Oftentimes the owners of my older patients dismiss changes in their pet’s behavior by saying, “Well, you know he is 13.” I would like to caution all of us to think critically about the changes we are seeing in our older pets and examine the potential causes of these changes.
The American Association of Feline Practitioners classifies a senior cat as one that is older than 11 years of age and the American Animal Hospital Association defines a senior dog as one older than 6 or 7 years of age. There is great variability in the expected lifespan of dogs compared to cats and your veterinarian may not consider your dog to be senior until 9 or 10 years of age, depending on the breed. Panels of the American Association of Feline Practitioners and the American Animal Hospital Association recommend the senior pet be seen biannually.
Older pets tend to pack on the pounds as they age. Your Dalmatian may be sluggish because she is carrying around too much weight for her slender frame. Pet owners who are successful with a weight loss plan often comment on how much more active their pets are after they reach an ideal body weight. Veterinarians can help you to design a safe weight loss program which includes both diet and exercise for your pet. Obesity not only slows your pet down, but is a risk factor for diabetes, arthritis, respiratory disease, urinary tract disease and, worst of all, a shortened lifespan.
Slowing down may be a clinical sign of arthritis. Arthritis brings to mind the limping Lhasa or the achy Afghan, but did you know arthritis is commonly under-diagnosed in cats? Diet change, weight loss and non-steroidal anti-inflammatory drugs, specifically developed and tested in pets, can completely revert your arthritic pet’s personality back to normal.
Tooth problems can also slow your pet down too. When a pet experiences pain, it often causes a pet to be quieter than usual and dental pain is no different. An oral examination should be part of a complete physical examination. Removal of plaque build up, extraction of diseased teeth and treatment with antibiotics may be necessary to bring your Persian with a pout back to its usual vigorous self.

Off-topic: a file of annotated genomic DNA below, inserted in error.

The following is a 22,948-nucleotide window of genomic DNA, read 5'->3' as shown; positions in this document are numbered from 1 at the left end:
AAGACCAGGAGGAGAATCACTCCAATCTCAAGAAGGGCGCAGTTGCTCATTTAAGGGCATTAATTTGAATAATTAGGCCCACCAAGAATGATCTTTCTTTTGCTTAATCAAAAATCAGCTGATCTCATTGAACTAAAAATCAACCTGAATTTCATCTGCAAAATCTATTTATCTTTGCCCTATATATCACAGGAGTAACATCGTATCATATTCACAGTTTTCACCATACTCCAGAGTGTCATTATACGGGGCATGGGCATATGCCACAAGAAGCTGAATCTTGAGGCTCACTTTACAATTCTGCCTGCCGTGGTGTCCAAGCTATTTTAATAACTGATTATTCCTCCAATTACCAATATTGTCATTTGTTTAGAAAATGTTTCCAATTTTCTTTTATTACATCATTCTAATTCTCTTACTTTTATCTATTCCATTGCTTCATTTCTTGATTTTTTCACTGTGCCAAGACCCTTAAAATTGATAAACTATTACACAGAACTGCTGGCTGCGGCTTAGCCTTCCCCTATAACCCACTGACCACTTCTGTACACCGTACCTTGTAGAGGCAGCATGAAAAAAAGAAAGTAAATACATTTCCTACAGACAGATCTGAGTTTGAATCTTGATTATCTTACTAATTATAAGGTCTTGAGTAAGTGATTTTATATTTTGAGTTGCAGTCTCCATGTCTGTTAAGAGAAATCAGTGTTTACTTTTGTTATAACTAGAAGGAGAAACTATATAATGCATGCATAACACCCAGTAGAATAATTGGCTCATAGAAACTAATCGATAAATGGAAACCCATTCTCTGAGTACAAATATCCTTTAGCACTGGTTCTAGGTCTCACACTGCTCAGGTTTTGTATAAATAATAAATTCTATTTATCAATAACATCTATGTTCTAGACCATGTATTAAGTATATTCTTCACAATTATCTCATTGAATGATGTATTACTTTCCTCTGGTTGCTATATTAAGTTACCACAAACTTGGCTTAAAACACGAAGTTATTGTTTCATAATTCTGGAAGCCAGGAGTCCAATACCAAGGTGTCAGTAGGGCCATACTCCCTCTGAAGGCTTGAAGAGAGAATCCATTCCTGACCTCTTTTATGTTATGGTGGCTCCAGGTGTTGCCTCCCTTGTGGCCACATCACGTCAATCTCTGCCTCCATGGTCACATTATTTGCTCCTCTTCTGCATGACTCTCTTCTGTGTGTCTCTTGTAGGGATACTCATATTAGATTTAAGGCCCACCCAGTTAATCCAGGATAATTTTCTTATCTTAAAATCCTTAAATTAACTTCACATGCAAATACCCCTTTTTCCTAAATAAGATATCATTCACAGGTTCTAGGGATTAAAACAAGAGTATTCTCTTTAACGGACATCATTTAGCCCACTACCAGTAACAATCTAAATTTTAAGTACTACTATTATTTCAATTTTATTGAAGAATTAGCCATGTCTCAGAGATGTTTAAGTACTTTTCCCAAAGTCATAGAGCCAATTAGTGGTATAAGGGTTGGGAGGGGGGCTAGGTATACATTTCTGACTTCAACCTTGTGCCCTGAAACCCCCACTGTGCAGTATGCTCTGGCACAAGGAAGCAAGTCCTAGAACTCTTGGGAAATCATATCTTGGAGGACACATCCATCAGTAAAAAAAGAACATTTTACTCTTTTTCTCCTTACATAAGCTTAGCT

When some types of cancer occur in a senior pet, the only clinical sign seen by the pet owner is a general decrease in activity. The decrease in activity may be due to pain or may be due to the growth of the cancer. Internal cancers, such as those of abdominal organs, lungs or nasal passages are types that can progress undetected, with the only sign being general malaise in your pet. Your veterinarian my recommend diagnostic imaging, such as x-rays, an ultrasound or CT scan to detect a possible cancer.
So remember, age is not a disease. Be sure to have your senior pet checked on a regular schedule and whenever your Abyssinian is apathetic.
To make an appointment for your pet, please call The Animal Medical Center’s appointment desk at 212.838.7053.
For nearly a century, The Animal Medical Center has been a national leader in animal health care, known for its expertise, innovation and success in providing routine, specialty and emergency medical care for companion animals. Thanks in part to the enduring generosity of donors, The AMC is also known for its outstanding teaching, research and compassionate community funds. Please help us to continue these efforts. Send your contribution to: The Animal Medical Center 510 East 62nd Street, New York, NY 10065. For more information, visit www.amcny.org. To make an appointment, please call 212.838.7053.